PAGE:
Post Author: Bill Pratt
In part 2 we finished looking at Richard Bauckham’s first reason for rejecting the anonymity of the Gospels. Bauckham continues with the second of his three reasons, the traditional titles of the Gospels.
Throughout the early manuscript tradition, from c. 200 onward, the only titles for all four canonical Gospels are in the form “Gospel according to . . .” (euangelion kata . . .), with the exception of manuscripts Vaticanus and Sinaiticus which have the short form “According to. . . .”
Martin Hengel has argued persuasively, not only that the longer form was the earlier form, but also that the meaning is not “the Gospel writing written according to the tradition that derives from Mark,” but “the Gospel (i.e., the one and only gospel message) according to Mark’s account.” The usual genitive for the author’s name has been avoided in favor of the very unusual “according to . . .” (kata . . .) formula, in order to “express the fact that here the gospel was narrated in the particular version of the evangelist in question.”
So why is this fact important?
Each of these titles therefore presupposes the existence of other Gospel writings (not necessarily all three of the other canonical ones), from which the Gospel in question needed to be distinguished. A Christian community that knew only one Gospel writing would not have needed to entitle it in this way. Even a Gospel writer who knew other Gospels to be circulating around the churches could have himself given this form of title to his work. (In the first century CE, most authors gave their books titles, but the practice was not universal.)
Why would the early Christian communities need or want to distinguish between the different Gospel accounts?
Whether or not any of these titles originate from the authors themselves, the need for titles that distinguished one Gospel from another would arise as soon as any Christian community had copies of more than one in its library and was reading more than one in its worship meetings. For the former purpose, it would have been necessary to identify books externally, when, for example, they were placed side-by-side on a shelf. For this purpose a short title with the author’s name would be written either on the outside of the scroll or on a papyrus or parchment tag that hung down when the scroll was placed horizontally on a shelf.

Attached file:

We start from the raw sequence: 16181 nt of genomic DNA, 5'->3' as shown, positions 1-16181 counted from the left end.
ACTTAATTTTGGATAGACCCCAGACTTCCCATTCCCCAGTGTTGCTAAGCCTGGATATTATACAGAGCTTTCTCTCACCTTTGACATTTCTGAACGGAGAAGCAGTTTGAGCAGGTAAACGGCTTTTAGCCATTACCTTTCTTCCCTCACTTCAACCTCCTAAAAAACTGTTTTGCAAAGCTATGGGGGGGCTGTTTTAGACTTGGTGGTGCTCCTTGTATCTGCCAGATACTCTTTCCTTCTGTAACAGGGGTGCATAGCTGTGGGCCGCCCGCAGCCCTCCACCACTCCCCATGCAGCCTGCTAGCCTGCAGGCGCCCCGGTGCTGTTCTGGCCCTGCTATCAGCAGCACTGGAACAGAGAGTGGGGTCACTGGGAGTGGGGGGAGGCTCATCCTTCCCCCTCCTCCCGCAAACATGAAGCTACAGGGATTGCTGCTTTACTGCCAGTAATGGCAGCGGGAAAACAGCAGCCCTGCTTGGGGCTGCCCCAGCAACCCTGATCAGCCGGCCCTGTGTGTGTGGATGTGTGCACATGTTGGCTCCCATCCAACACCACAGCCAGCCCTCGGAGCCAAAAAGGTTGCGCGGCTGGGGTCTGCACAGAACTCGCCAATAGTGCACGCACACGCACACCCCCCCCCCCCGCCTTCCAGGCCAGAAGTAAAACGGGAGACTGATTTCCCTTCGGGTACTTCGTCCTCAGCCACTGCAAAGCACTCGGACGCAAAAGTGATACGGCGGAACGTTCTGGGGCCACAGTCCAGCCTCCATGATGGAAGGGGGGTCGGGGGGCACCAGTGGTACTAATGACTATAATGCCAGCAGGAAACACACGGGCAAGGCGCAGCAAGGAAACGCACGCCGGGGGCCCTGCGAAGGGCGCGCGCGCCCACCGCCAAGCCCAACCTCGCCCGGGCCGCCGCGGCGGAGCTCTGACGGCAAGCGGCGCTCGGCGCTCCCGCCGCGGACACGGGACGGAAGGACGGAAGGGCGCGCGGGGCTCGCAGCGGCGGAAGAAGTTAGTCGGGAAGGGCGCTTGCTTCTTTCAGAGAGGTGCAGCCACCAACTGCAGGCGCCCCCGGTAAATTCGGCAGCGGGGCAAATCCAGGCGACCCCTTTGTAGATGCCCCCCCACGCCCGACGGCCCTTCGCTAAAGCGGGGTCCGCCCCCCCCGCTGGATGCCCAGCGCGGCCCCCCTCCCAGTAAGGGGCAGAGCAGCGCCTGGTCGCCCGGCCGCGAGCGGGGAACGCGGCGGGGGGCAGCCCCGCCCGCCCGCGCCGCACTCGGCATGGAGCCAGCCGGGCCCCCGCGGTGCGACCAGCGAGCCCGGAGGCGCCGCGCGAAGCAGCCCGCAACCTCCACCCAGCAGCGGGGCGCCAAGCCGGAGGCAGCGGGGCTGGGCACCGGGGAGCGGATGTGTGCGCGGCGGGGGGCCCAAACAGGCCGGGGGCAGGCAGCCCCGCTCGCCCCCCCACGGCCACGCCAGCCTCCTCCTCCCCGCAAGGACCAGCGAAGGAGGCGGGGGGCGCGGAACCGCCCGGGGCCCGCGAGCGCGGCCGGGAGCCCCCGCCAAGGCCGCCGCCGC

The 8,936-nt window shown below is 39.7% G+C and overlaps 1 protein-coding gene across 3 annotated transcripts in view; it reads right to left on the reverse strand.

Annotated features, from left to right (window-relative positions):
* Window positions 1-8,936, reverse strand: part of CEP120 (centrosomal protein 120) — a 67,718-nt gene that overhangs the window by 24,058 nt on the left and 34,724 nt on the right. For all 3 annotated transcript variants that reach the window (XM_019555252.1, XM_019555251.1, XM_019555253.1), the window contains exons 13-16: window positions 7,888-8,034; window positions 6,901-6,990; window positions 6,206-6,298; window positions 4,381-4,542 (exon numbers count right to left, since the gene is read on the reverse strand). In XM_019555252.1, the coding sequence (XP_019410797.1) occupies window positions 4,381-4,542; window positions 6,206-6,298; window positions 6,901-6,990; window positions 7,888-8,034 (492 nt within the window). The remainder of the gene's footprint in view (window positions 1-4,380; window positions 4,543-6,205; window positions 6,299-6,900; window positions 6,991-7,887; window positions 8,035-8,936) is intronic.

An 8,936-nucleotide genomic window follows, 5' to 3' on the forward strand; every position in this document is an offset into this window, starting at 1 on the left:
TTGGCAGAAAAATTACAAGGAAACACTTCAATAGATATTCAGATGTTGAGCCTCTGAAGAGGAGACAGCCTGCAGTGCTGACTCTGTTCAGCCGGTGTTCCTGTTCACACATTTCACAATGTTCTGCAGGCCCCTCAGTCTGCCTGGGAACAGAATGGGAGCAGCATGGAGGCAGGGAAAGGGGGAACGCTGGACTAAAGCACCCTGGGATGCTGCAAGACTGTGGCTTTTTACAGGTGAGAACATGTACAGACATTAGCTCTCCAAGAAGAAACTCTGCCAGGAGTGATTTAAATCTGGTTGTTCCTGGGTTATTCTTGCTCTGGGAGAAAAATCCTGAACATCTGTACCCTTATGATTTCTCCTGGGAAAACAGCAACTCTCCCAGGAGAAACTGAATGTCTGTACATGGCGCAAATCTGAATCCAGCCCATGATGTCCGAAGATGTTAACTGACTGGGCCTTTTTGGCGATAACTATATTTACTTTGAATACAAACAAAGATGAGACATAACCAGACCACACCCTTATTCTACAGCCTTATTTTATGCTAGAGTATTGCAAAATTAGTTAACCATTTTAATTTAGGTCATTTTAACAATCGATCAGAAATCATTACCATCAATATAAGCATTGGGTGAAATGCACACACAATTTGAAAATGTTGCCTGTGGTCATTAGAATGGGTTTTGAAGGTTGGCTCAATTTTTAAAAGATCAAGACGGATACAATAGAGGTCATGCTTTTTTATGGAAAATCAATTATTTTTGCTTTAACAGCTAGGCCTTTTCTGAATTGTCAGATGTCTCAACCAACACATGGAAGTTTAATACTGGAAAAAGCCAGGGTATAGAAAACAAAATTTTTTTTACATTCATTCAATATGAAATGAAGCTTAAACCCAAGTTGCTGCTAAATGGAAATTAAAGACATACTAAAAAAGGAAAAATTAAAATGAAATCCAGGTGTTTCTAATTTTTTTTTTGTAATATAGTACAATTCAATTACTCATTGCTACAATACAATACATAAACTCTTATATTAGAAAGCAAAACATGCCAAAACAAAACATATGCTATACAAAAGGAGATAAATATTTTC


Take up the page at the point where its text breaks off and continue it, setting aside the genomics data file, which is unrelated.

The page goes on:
In the case of codices, “labels appeared on all possible surfaces: edges, covers, and spines.” In this sense also, therefore, Gospels would not have been anonymous when they first circulated around the churches. A church receiving its first copy of one such would have received with it information, at least in oral form, about its authorship and then used its author’s name when labeling the book and when reading from it in worship.
So when did the titles start getting attached to the various Gospels?
Hengel argues that, given that the Gospels must have acquired titles at a very early stage, the titles that survive in the earliest manuscript tradition (c. 200 onward) are these “original” titles. In favor of this is the fact that no evidence exists that these Gospels were ever known by other names. The unusual form of the titles and the universal use of them as soon as we have any evidence suggest that they originated at an early stage.
Once the Gospels were widely known it would be much more difficult for a standard form of title for all four Gospels to have come into universal use. Helmut Koester, who thinks Marcion was the first person to use the word “Gospel” for a book, rejects Hengel’s argument that the full form “Gospel according to . . .” could have been used to entitle the Gospels already early in the second century, though he does not necessarily deny that the ascriptions to authors may be early. However, Graham Stanton supports Hengel’s argument on the basis of other early instances of the term “Gospel” (euangelion) used for a written Gospel.
Whether or not the actual form of title, “Gospel according to . . .” was already used when the Gospels first circulated around the churches, it is very likely that the ascription of the Gospels to Matthew, Mark, Luke, and John dates from this very early stage, since this is the only way that one of the Gospels could have been distinguished from another. Our evidence offers no alternative way in which this could have been done. Again the universality of these ascriptions of authorship and the fact that they seem never to have been disputed indicate that they became established usage as soon as the Gospels were circulating.
In part 4, we will look at Bauckham’s third reason for rejecting the anonymity of the Gospels.